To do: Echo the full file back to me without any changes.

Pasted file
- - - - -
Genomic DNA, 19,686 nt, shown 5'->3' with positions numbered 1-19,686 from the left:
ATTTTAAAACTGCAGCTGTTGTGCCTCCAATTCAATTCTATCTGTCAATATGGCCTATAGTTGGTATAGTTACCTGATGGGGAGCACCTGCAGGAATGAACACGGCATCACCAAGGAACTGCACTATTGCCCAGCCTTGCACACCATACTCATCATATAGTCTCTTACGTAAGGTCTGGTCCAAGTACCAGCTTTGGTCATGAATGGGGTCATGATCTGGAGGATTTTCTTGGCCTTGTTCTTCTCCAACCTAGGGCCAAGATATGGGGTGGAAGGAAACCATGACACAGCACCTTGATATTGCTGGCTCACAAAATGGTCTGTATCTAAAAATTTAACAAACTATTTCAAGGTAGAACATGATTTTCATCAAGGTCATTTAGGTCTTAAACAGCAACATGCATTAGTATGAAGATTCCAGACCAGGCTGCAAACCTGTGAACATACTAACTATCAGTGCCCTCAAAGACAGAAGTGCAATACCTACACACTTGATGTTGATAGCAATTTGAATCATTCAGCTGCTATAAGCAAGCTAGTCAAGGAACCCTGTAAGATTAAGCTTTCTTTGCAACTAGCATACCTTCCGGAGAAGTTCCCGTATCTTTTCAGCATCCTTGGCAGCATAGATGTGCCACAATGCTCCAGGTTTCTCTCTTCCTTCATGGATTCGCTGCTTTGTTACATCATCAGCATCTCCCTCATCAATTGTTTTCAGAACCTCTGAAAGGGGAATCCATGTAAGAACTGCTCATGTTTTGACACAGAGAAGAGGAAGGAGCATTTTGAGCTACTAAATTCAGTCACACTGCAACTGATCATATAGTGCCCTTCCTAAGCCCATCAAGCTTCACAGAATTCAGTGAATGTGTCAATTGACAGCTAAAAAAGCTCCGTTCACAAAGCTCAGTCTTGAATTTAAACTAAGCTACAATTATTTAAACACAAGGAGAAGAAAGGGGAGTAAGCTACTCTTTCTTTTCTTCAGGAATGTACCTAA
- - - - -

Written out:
Genomic DNA, 19,686 nt, shown 5'->3' with positions numbered 1-19,686 from the left:
ATTTTAAAACTGCAGCTGTTGTGCCTCCAATTCAATTCTATCTGTCAATATGGCCTATAGTTGGTATAGTTACCTGATGGGGAGCACCTGCAGGAATGAACACGGCATCACCAAGGAACTGCACTATTGCCCAGCCTTGCACACCATACTCATCATATAGTCTCTTACGTAAGGTCTGGTCCAAGTACCAGCTTTGGTCATGAATGGGGTCATGATCTGGAGGATTTTCTTGGCCTTGTTCTTCTCCAACCTAGGGCCAAGATATGGGGTGGAAGGAAACCATGACACAGCACCTTGATATTGCTGGCTCACAAAATGGTCTGTATCTAAAAATTTAACAAACTATTTCAAGGTAGAACATGATTTTCATCAAGGTCATTTAGGTCTTAAACAGCAACATGCATTAGTATGAAGATTCCAGACCAGGCTGCAAACCTGTGAACATACTAACTATCAGTGCCCTCAAAGACAGAAGTGCAATACCTACACACTTGATGTTGATAGCAATTTGAATCATTCAGCTGCTATAAGCAAGCTAGTCAAGGAACCCTGTAAGATTAAGCTTTCTTTGCAACTAGCATACCTTCCGGAGAAGTTCCCGTATCTTTTCAGCATCCTTGGCAGCATAGATGTGCCACAATGCTCCAGGTTTCTCTCTTCCTTCATGGATTCGCTGCTTTGTTACATCATCAGCATCTCCCTCATCAATTGTTTTCAGAACCTCTGAAAGGGGAATCCATGTAAGAACTGCTCATGTTTTGACACAGAGAAGAGGAAGGAGCATTTTGAGCTACTAAATTCAGTCACACTGCAACTGATCATATAGTGCCCTTCCTAAGCCCATCAAGCTTCACAGAATTCAGTGAATGTGTCAATTGACAGCTAAAAAAGCTCCGTTCACAAAGCTCAGTCTTGAATTTAAACTAAGCTACAATTATTTAAACACAAGGAGAAGAAAGGGGAGTAAGCTACTCTTTCTTTTCTTCAGGAATGTACCTAA